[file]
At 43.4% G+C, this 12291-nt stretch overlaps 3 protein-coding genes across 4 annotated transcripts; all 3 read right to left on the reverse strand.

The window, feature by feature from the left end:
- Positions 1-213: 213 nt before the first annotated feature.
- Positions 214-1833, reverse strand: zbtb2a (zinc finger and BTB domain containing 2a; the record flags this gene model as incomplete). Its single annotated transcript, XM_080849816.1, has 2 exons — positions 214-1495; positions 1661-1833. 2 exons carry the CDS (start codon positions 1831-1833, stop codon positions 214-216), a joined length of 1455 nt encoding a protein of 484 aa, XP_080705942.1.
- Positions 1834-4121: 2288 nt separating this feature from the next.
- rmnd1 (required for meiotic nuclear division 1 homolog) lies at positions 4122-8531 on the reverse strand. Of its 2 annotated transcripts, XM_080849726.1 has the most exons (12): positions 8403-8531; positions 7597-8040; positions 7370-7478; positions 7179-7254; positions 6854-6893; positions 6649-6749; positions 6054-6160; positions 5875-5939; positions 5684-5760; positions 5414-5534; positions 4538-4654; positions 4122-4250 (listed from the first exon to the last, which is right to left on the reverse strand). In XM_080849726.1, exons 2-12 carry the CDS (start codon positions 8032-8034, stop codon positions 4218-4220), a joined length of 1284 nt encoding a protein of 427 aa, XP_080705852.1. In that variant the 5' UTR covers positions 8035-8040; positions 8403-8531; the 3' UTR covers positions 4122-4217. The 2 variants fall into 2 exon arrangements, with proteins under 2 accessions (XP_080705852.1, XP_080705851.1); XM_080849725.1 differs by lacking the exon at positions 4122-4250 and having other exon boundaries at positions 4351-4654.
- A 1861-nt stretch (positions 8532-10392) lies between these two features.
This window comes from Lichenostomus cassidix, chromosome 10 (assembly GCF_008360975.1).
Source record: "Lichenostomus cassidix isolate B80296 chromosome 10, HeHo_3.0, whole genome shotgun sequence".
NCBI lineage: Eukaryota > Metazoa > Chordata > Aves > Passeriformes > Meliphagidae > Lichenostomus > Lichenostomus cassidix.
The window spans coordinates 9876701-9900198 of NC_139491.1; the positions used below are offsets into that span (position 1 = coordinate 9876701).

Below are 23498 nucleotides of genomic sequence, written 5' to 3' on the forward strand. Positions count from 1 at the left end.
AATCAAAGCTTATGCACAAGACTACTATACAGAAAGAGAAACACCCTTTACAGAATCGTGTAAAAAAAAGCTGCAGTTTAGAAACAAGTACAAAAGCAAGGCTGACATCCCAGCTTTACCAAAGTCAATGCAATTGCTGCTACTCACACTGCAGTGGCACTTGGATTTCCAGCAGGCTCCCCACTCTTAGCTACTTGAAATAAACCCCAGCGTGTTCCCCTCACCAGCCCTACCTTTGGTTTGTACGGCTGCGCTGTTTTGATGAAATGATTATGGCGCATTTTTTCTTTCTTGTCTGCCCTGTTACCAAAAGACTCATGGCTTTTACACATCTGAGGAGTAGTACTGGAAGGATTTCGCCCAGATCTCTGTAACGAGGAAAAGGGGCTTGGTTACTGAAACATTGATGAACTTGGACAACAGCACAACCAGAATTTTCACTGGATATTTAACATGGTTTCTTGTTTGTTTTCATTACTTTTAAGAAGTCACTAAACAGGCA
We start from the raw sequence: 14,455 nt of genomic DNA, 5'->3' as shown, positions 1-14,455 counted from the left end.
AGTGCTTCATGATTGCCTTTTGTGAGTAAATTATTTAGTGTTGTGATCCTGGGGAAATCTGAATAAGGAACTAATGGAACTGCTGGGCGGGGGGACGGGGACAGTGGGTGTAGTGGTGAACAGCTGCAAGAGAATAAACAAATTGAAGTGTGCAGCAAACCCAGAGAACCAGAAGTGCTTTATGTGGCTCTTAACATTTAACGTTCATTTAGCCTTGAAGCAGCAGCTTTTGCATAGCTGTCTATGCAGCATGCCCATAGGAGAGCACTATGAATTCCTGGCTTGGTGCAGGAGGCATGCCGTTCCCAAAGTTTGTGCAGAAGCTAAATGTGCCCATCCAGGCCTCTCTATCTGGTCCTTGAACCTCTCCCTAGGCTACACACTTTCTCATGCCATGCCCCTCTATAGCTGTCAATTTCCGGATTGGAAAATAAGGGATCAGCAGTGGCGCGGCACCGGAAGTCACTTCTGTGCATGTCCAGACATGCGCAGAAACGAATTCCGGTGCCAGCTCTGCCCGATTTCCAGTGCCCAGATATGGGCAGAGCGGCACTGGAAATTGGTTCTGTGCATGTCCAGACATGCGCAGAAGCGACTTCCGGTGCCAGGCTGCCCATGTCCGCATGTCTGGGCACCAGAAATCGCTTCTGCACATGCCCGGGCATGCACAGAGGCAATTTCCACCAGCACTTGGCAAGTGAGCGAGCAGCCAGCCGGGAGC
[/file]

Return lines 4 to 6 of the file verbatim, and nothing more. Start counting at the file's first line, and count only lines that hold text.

- Positions 214-1833, reverse strand: zbtb2a (zinc finger and BTB domain containing 2a; the record flags this gene model as incomplete). Its single annotated transcript, XM_080849816.1, has 2 exons — positions 214-1495; positions 1661-1833. 2 exons carry the CDS (start codon positions 1831-1833, stop codon positions 214-216), a joined length of 1455 nt encoding a protein of 484 aa, XP_080705942.1.
- Positions 1834-4121: 2288 nt separating this feature from the next.
- rmnd1 (required for meiotic nuclear division 1 homolog) lies at positions 4122-8531 on the reverse strand. Of its 2 annotated transcripts, XM_080849726.1 has the most exons (12): positions 8403-8531; positions 7597-8040; positions 7370-7478; positions 7179-7254; positions 6854-6893; positions 6649-6749; positions 6054-6160; positions 5875-5939; positions 5684-5760; positions 5414-5534; positions 4538-4654; positions 4122-4250 (listed from the first exon to the last, which is right to left on the reverse strand). In XM_080849726.1, exons 2-12 carry the CDS (start codon positions 8032-8034, stop codon positions 4218-4220), a joined length of 1284 nt encoding a protein of 427 aa, XP_080705852.1. In that variant the 5' UTR covers positions 8035-8040; positions 8403-8531; the 3' UTR covers positions 4122-4217. The 2 variants fall into 2 exon arrangements, with proteins under 2 accessions (XP_080705852.1, XP_080705851.1); XM_080849725.1 differs by lacking the exon at positions 4122-4250 and having other exon boundaries at positions 4351-4654.